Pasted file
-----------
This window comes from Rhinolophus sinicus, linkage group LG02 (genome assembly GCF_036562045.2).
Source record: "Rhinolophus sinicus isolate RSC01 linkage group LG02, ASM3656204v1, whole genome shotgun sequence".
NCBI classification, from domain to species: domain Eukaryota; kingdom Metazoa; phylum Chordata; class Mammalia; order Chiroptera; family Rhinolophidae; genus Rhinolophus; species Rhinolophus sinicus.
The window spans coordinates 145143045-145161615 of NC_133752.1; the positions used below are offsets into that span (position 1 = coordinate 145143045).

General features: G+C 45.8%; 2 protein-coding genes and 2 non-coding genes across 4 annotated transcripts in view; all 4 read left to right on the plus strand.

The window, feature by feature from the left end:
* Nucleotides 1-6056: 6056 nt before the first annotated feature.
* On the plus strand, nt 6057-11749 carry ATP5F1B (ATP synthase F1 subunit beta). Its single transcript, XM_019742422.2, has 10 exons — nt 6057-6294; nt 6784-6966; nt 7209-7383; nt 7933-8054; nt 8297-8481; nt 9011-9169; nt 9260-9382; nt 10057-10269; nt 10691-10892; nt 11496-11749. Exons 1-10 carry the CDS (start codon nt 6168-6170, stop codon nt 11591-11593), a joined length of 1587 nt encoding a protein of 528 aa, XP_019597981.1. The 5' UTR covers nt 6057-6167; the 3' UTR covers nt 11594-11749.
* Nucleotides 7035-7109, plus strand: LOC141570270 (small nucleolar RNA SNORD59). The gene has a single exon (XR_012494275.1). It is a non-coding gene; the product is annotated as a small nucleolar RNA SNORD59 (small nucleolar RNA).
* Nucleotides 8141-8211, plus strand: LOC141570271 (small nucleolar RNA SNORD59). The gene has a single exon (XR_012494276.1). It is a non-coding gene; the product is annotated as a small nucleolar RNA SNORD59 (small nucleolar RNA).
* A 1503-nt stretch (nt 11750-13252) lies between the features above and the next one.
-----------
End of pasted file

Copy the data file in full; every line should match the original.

This window comes from Rhinolophus sinicus, linkage group LG02 (genome assembly GCF_036562045.2).
Source record: "Rhinolophus sinicus isolate RSC01 linkage group LG02, ASM3656204v1, whole genome shotgun sequence".
NCBI classification, from domain to species: domain Eukaryota; kingdom Metazoa; phylum Chordata; class Mammalia; order Chiroptera; family Rhinolophidae; genus Rhinolophus; species Rhinolophus sinicus.
The window spans coordinates 145143045-145161615 of NC_133752.1; the positions used below are offsets into that span (position 1 = coordinate 145143045).

General features: G+C 45.8%; 2 protein-coding genes and 2 non-coding genes across 4 annotated transcripts in view; all 4 read left to right on the plus strand.

The window, feature by feature from the left end:
* Nucleotides 1-6056: 6056 nt before the first annotated feature.
* On the plus strand, nt 6057-11749 carry ATP5F1B (ATP synthase F1 subunit beta). Its single transcript, XM_019742422.2, has 10 exons — nt 6057-6294; nt 6784-6966; nt 7209-7383; nt 7933-8054; nt 8297-8481; nt 9011-9169; nt 9260-9382; nt 10057-10269; nt 10691-10892; nt 11496-11749. Exons 1-10 carry the CDS (start codon nt 6168-6170, stop codon nt 11591-11593), a joined length of 1587 nt encoding a protein of 528 aa, XP_019597981.1. The 5' UTR covers nt 6057-6167; the 3' UTR covers nt 11594-11749.
* Nucleotides 7035-7109, plus strand: LOC141570270 (small nucleolar RNA SNORD59). The gene has a single exon (XR_012494275.1). It is a non-coding gene; the product is annotated as a small nucleolar RNA SNORD59 (small nucleolar RNA).
* Nucleotides 8141-8211, plus strand: LOC141570271 (small nucleolar RNA SNORD59). The gene has a single exon (XR_012494276.1). It is a non-coding gene; the product is annotated as a small nucleolar RNA SNORD59 (small nucleolar RNA).
* A 1503-nt stretch (nt 11750-13252) lies between the features above and the next one.